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Does Austin spend enough on parks?

Thursday, November 19, 2015 by Jack Craver

The Parks and Recreation Department is growing. And, though the department’s funding is much larger now than in past years, department leaders say Austin isn’t spending nearly enough on parks to keep the city competitive with other parks systems across the country.

At $75 million, the 2016 General Fund budget approved for the department by City Council is nearly 50 percent greater than the $51.8 million the department spent during the 2013 fiscal year and 6 percent greater than the $70 million the department was given for the 2015 fiscal year.

The largest increase came last year, when PARD’s budget rose 19 percent at a time when other departments also saw large budget hikes. Health and Human Services, the Austin Police Department, the Austin Fire Department and Emergency Management Services all saw their budgets jump between 17 and 20 percent, while funding for libraries rose 36 percent.

City spokeswoman Shelley Parks told the Austin Monitor that the department is not spending all that much more than in previous years but that its budget now includes costs that used to be part of the city’s General Fund.

“Beginning in FY 2014‐15, certain administrative and personnel cost centers have been allocated to individual departments,” said Parks in an email. “In prior years, these expenditures were budgeted for in aggregate at the General Fund level.”

A recent department budget brief includes a number of metrics illustrating that the city’s spending produces a top-notch parks system. At 22 acres of parkland per 1,000 residents, Austin’s ratio of city parkland to population is significantly higher than that of Chicago (12); Portland, Oregon (14); Fort Worth (12); Seattle (7); or Minneapolis (5). The brief states that New York City and Virginia Beach had higher ratios, at 39 acres and 25 acres per 1,000 residents, respectively.

However, a report by the Trust for Public Land, a nonprofit advocacy group that compiled estimates based on total parkland (in addition to city lands), said New York City had only 4.6 acres of parkland per 1,000 residents. Asked about the competing figures, PARD directed comment to Park Development Coordinator Randy Scott, who could not say why the city’s estimate for New York City was so much higher.

In a statement included in the budget briefing, PARD Director Sara Hensley also touted a number of accolades bestowed on the city’s parks system, including Austin’s ranking in the top 10 cities for urban forests by American Forests, a national conservation group.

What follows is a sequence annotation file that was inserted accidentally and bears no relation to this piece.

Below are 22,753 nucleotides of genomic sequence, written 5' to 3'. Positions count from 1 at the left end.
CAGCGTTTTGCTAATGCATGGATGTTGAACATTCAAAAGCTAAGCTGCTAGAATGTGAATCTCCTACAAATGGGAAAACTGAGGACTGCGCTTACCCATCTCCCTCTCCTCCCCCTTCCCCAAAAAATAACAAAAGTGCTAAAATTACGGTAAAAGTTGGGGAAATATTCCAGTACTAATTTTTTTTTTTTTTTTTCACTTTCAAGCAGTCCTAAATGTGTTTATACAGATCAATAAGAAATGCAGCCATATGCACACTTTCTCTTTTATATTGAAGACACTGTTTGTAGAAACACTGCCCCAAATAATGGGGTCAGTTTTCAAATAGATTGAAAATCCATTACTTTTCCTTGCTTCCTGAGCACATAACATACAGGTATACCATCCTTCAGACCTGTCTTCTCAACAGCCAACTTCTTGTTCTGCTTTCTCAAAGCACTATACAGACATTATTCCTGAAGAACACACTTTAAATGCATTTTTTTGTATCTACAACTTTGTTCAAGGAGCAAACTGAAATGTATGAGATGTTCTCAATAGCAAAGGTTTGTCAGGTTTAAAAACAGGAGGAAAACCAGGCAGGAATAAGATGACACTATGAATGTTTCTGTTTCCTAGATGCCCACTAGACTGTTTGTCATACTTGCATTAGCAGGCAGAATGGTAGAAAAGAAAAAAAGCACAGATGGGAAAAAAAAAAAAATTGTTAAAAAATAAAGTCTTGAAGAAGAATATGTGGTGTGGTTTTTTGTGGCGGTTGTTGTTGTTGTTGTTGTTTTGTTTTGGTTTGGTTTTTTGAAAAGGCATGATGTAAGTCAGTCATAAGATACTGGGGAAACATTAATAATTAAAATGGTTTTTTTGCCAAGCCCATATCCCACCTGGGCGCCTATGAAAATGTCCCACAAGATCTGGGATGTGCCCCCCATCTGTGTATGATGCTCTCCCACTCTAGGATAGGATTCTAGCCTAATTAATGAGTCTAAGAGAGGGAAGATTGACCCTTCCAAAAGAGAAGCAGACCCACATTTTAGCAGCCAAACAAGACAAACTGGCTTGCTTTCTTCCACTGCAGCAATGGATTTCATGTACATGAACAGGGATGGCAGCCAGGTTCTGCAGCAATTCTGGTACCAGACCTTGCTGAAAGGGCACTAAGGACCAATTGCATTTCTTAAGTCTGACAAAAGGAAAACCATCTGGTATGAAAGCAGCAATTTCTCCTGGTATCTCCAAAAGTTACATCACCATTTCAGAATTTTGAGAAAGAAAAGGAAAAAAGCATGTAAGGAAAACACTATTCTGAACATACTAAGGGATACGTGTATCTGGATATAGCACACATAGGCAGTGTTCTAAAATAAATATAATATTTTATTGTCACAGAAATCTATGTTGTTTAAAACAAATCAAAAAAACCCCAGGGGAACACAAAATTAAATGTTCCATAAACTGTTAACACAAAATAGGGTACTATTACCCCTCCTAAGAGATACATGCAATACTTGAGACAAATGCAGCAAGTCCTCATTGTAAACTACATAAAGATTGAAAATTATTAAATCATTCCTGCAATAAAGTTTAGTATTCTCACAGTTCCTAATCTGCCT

However, compared to the same cities as above, Austin spends the second-lowest amount per capita on parks and provides the fewest number of playgrounds per capita. And the report from the Trust for Public Land, Austin ranks 31st out of the nation’s 75 largest cities in park excellence.

“We do well with park acres as a percentage of city acres; unfortunately, we do not fare well in terms of facilities and investment,” said Angela Means, PARD’s financial services division manager, in a presentation to the Parks and Recreation Board earlier this month.

Board Vice Chair Richard DePalma urged officials to develop a report that compares Austin’s current spending on parks to spending in past decades.

“This is something that’s been desperately needed. Back when the Council members were running for office, a number of them asked me what that picture looks like,” DePalma said. “They know the perceived takeaway, that libraries and parks receive less money than they used to, and they want to be able to draw a picture of how true that actually is.”

PARD’s budget increase in 2016, while small relative the increase the year before, is in line with the 5 or 6 percent increases authorized for other major departments in 2016, with the notable exceptions of police and libraries, whose funding rose 12 and 15 percent, respectively.

While the parks department raises money from a number of its programs, those programs’ contribution to the department’s budget actually decreased from $10.8 million last year to $10.6 million this year. In the upcoming fiscal year, the city General Fund will account for 86.1 percent of the department’s funding. The Golf Enterprise Fund, which collects money from green fees that are devoted to running city golf courses, accounts for 9 percent, while expense refunds and grants account for 4.7 percent and 0.2 percent, respectively.

Photo by WhisperToMe (Own work) [Public domain], via Wikimedia Commons.

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